#16 Calgor Grim

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Posted 03 April 2014 - 05:10 AM

General rule? Ignore the rules where it helps advance the plot and make the experience more enjoyable. Just so long as players know that the rule is being bent/broken. This is why we have house rules sections!


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#17 Shambhalawar

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Posted 03 April 2014 - 05:15 AM

Thanks to all the people posting on the thread, it has been a big help to me. I would like to keep the conversation going if it helps others. 

 

What ways do the GMs out there keep the combat creative and fresh? Players, how do you keep the combat exciting for yourself? 

 

I found that having the random auto turret on the map was awesome. That gun was the main source of dealing damage to the beast and it just happen to be in the area the fight took place based on the extraction maps. I had not intended it to be used, but when one of my players asked if they could hack it I decided that it could be done. Adding a creative environmental element gave more options for my players. In future situations I will have to plan for 1-2 things like that in the environment.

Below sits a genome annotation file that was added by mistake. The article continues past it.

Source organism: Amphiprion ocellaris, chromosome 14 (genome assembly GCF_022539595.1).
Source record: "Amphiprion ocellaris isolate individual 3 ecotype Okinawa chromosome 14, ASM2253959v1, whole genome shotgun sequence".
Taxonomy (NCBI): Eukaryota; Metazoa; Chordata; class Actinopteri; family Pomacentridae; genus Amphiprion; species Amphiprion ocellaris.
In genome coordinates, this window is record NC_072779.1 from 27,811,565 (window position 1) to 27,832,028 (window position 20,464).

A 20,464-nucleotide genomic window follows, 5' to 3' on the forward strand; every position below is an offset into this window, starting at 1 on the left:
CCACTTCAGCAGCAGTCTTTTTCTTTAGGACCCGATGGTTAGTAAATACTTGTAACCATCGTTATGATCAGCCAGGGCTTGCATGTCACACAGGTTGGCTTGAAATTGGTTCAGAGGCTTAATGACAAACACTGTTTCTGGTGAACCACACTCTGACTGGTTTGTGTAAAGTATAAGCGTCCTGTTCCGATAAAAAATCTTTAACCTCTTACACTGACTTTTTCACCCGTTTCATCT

Another helpful tip came from one of my players who is an improv actor. He said that in improv you "allow everything." In RP I can see that there might be a limit to some things, but I liked this as a majority rule. For example, leaping on the head of the carnifex seemed suicidal to me, but it worked out great in the combat. There was a part of me that wanted to say, "that's just not possible, you can't do that to a carnifex." I got this feedback after leading my first game, in which my tech marine wanted to load 3 grenades it her servo arm and launch them all at once into a horde. I thought the idea was silly and said she couldn't do it (hence the feedback from the other player after the game). In retrospect, I think maybe I could have made the action take 2-3 full rounds to make happen, which would have balanced it out more. This was a creative solution, and I think letting players be creative and do what they want is important for dynamic combat.